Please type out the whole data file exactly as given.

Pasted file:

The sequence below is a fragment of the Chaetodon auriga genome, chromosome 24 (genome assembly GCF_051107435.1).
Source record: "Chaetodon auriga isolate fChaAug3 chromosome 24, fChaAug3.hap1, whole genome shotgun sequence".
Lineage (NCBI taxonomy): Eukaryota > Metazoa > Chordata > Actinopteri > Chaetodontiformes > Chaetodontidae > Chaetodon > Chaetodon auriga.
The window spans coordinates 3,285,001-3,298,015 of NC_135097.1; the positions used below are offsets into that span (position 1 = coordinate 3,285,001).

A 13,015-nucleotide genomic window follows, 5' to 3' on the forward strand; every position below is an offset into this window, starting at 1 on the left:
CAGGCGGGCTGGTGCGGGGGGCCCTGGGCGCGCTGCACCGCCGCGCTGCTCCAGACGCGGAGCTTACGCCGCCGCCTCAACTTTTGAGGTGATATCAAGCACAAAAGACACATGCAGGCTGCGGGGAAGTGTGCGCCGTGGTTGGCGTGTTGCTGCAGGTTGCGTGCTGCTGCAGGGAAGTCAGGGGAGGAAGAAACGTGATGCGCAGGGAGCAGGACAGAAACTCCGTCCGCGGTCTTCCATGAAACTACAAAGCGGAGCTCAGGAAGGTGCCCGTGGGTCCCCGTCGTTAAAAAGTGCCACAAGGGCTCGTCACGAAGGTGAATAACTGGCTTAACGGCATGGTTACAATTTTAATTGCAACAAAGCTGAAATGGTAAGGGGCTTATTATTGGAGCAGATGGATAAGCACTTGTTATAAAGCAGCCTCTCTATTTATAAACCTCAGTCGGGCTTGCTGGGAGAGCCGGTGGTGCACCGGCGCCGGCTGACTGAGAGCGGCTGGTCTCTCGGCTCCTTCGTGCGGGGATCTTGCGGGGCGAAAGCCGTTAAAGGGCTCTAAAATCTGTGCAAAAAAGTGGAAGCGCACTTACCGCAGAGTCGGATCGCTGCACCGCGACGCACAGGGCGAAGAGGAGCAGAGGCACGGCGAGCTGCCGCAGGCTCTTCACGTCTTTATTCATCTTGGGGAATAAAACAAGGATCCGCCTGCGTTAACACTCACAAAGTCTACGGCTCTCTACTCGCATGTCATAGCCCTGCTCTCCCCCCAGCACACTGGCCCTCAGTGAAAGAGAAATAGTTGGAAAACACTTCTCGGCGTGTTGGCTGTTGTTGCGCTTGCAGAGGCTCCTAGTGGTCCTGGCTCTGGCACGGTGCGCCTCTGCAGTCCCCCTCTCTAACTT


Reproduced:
The sequence below is a fragment of the Chaetodon auriga genome, chromosome 24 (genome assembly GCF_051107435.1).
Source record: "Chaetodon auriga isolate fChaAug3 chromosome 24, fChaAug3.hap1, whole genome shotgun sequence".
Lineage (NCBI taxonomy): Eukaryota > Metazoa > Chordata > Actinopteri > Chaetodontiformes > Chaetodontidae > Chaetodon > Chaetodon auriga.
The window spans coordinates 3,285,001-3,298,015 of NC_135097.1; the positions used below are offsets into that span (position 1 = coordinate 3,285,001).

A 13,015-nucleotide genomic window follows, 5' to 3' on the forward strand; every position below is an offset into this window, starting at 1 on the left:
CAGGCGGGCTGGTGCGGGGGGCCCTGGGCGCGCTGCACCGCCGCGCTGCTCCAGACGCGGAGCTTACGCCGCCGCCTCAACTTTTGAGGTGATATCAAGCACAAAAGACACATGCAGGCTGCGGGGAAGTGTGCGCCGTGGTTGGCGTGTTGCTGCAGGTTGCGTGCTGCTGCAGGGAAGTCAGGGGAGGAAGAAACGTGATGCGCAGGGAGCAGGACAGAAACTCCGTCCGCGGTCTTCCATGAAACTACAAAGCGGAGCTCAGGAAGGTGCCCGTGGGTCCCCGTCGTTAAAAAGTGCCACAAGGGCTCGTCACGAAGGTGAATAACTGGCTTAACGGCATGGTTACAATTTTAATTGCAACAAAGCTGAAATGGTAAGGGGCTTATTATTGGAGCAGATGGATAAGCACTTGTTATAAAGCAGCCTCTCTATTTATAAACCTCAGTCGGGCTTGCTGGGAGAGCCGGTGGTGCACCGGCGCCGGCTGACTGAGAGCGGCTGGTCTCTCGGCTCCTTCGTGCGGGGATCTTGCGGGGCGAAAGCCGTTAAAGGGCTCTAAAATCTGTGCAAAAAAGTGGAAGCGCACTTACCGCAGAGTCGGATCGCTGCACCGCGACGCACAGGGCGAAGAGGAGCAGAGGCACGGCGAGCTGCCGCAGGCTCTTCACGTCTTTATTCATCTTGGGGAATAAAACAAGGATCCGCCTGCGTTAACACTCACAAAGTCTACGGCTCTCTACTCGCATGTCATAGCCCTGCTCTCCCCCCAGCACACTGGCCCTCAGTGAAAGAGAAATAGTTGGAAAACACTTCTCGGCGTGTTGGCTGTTGTTGCGCTTGCAGAGGCTCCTAGTGGTCCTGGCTCTGGCACGGTGCGCCTCTGCAGTCCCCCTCTCTAACTT